US Debt Ceiling and its Impact on FX and Stock Markets
The US Federal Government spent more than it earned virtually from its inception. The first recorded deficit budget that had to be financed by a loan was that of January 1791.
Since then, government spending has consistently been more than government income, although there were relatively short periods during which income exceeded expenditure.
When the government spends more than it earns, it has to borrow the difference. In the US, this is done through the issue of Treasury Bills. Since the 1960s, the percentage of US Treasury Bills held by foreign countries has been steadily increasing. At the moment the biggest buyers of US Treasury Bills are China, Japan, and the United Kingdom.
Article 1 Section 8 of the US Constitution has put Congress in charge of managing public debt. Initially Congress had to authorise every issue of Treasury bills separately, but in 1917 it decided to simply implement a debt ceiling. As long as Government debt does not exceed this limit, approval from Congress is not necessary.
US Government Debt Crisis
Over the years US deficit spending, often as the result of wars such as the American Civil War, WWI, WW2 and lately the invasion of Iraq and Afghanistan, has steadily pushed up the level of Government debt in that country.
When this debt level reaches a point where it approaches the debt ceiling, Congress has to authorise an increase in the ceiling. President Obama is now ( July 2011) asking for a $2 trillion increase in this ceiling, which will only be sufficient to ensure the US Government can keep on functioning until the end of 2012.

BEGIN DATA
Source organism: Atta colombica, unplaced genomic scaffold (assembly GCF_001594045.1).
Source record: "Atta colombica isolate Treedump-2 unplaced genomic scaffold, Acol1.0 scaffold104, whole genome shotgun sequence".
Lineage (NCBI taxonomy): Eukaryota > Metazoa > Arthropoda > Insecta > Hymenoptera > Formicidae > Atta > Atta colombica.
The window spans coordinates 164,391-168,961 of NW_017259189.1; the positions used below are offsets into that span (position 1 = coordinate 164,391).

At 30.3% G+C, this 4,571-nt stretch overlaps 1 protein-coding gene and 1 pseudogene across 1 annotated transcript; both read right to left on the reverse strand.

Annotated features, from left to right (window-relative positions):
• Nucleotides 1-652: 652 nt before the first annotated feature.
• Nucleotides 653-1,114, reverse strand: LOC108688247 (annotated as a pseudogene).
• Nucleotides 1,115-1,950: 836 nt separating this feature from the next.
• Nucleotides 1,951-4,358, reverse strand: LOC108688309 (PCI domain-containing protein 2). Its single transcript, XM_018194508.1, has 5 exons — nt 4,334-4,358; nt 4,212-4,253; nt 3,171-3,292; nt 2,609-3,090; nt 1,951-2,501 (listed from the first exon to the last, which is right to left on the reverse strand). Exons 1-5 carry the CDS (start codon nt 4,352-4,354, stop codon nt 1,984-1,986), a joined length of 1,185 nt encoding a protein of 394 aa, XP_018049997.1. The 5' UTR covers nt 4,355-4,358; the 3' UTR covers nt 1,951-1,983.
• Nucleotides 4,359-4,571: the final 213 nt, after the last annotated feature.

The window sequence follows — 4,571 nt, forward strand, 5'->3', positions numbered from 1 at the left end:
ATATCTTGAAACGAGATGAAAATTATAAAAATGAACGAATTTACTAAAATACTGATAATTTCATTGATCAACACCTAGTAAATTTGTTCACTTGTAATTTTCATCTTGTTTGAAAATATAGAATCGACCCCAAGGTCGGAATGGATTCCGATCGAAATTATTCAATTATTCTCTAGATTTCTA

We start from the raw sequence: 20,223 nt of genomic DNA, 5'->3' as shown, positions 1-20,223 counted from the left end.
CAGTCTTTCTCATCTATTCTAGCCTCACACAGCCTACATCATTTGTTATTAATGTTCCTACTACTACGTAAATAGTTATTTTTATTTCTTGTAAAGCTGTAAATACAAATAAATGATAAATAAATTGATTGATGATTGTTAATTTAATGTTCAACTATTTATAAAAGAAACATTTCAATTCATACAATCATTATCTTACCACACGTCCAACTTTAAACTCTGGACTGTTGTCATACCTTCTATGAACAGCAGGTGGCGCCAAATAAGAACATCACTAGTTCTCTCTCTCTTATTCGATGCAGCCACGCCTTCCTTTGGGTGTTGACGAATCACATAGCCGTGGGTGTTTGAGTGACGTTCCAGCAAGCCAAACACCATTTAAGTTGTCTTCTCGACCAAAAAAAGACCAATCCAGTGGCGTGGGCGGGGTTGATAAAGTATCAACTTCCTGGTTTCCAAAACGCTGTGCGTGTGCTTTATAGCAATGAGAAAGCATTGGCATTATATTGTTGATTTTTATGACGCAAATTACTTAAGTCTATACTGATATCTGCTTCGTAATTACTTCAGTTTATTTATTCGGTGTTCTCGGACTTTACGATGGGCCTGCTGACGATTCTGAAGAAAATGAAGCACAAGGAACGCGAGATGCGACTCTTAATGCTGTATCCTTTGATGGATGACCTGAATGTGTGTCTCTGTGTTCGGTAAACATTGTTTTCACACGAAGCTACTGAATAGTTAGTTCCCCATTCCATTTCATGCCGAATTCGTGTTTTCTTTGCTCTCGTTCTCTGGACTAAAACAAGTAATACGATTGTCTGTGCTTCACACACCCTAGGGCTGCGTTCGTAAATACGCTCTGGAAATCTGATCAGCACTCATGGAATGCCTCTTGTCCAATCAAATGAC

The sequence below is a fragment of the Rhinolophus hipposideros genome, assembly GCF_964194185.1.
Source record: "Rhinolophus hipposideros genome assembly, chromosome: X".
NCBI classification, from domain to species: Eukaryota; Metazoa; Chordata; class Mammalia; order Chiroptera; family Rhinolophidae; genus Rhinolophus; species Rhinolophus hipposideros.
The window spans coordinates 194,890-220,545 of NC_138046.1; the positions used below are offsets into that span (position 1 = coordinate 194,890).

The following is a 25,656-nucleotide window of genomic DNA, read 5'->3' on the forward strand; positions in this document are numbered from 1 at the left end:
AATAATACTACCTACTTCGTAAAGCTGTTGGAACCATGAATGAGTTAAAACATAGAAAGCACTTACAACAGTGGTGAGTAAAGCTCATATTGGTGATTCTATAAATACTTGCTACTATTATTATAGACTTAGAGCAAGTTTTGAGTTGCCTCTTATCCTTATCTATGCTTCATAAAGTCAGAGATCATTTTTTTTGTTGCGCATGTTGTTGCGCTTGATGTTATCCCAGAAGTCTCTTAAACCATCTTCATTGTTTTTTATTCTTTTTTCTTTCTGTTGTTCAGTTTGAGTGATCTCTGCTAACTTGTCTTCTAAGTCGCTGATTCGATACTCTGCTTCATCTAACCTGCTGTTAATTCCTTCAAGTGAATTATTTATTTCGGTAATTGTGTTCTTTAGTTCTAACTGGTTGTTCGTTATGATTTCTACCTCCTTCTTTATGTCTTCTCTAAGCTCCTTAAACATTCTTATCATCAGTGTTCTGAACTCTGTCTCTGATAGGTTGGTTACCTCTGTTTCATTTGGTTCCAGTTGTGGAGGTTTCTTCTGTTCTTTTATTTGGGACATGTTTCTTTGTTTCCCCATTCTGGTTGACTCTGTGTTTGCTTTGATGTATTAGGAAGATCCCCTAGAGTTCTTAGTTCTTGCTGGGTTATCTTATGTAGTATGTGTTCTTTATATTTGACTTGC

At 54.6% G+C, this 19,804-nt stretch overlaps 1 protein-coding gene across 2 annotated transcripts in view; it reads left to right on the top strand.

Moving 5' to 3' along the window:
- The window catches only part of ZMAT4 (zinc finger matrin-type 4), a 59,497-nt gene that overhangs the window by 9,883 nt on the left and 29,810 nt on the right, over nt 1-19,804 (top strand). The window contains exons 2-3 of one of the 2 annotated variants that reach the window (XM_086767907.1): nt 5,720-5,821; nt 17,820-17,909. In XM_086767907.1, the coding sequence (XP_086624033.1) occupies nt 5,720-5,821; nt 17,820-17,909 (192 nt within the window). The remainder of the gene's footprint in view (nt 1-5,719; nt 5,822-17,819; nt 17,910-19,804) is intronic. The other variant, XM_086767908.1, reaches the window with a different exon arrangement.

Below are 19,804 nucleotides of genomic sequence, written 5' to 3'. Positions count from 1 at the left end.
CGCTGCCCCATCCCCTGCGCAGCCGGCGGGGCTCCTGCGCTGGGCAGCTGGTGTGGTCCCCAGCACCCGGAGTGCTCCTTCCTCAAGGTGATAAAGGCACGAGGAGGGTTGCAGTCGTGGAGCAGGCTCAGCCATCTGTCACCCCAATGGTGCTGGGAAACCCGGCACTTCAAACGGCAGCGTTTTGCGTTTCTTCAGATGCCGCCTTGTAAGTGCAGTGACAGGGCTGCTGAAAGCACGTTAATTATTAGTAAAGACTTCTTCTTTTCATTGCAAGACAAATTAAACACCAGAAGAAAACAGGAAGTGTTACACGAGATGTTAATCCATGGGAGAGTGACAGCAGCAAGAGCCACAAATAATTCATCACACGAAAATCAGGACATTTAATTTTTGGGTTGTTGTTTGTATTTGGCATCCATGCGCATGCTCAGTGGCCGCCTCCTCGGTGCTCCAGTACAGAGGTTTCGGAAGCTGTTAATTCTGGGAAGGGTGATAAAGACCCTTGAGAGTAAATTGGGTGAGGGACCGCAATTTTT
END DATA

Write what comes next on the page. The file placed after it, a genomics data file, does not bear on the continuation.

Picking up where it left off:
When the politicians controlling the US Congress cannot come to a decision about increasing the debt ceiling, it raises the risk of the US Government being unable to meet its obligations. In this case, welfare payments or other Government programmes might have to be stopped.
Short Term Effects on FX and Stock Markets
When the US Government ends up in a position where its lending approaches the debt ceiling, it can only roll over existing debt – it cannot issue new Treasury bills. What happens next is usually that the demand for these bills exceeds supply, causing interest rates on them to drop.
As government expenditure comes closer to the debt ceiling, and fears of an impasse start to grow more intense, the stock markets are often negatively affected – unless there are of course other factors working in mitigation of this.
Such a situation also puts downward pressure on the US dollar, which could once again be mitigated by other factors.
Once the politicians agree on increasing the debt ceiling, the stock markets and USD FX markets normally react favourably – even though this might be short-lived. Interest rates on Treasury bills usually start increasing again.
Exploiting the Situation
An astute trader could cash in on this situation by going long on the USD or a stock index such as the S&P 500 before an agreement on the debt ceiling is reached. There are, however, risks involved: A prolonged stalemate could have unforeseen consequences that might send markets into a downward spiral from which they could only emerge after a prolonged period of time.
Spread betting and CFD trading carry a high level of risk and you can lose more than your initial deposit so you should ensure these trading products meet your investment objectives and if necessary seek independent advice.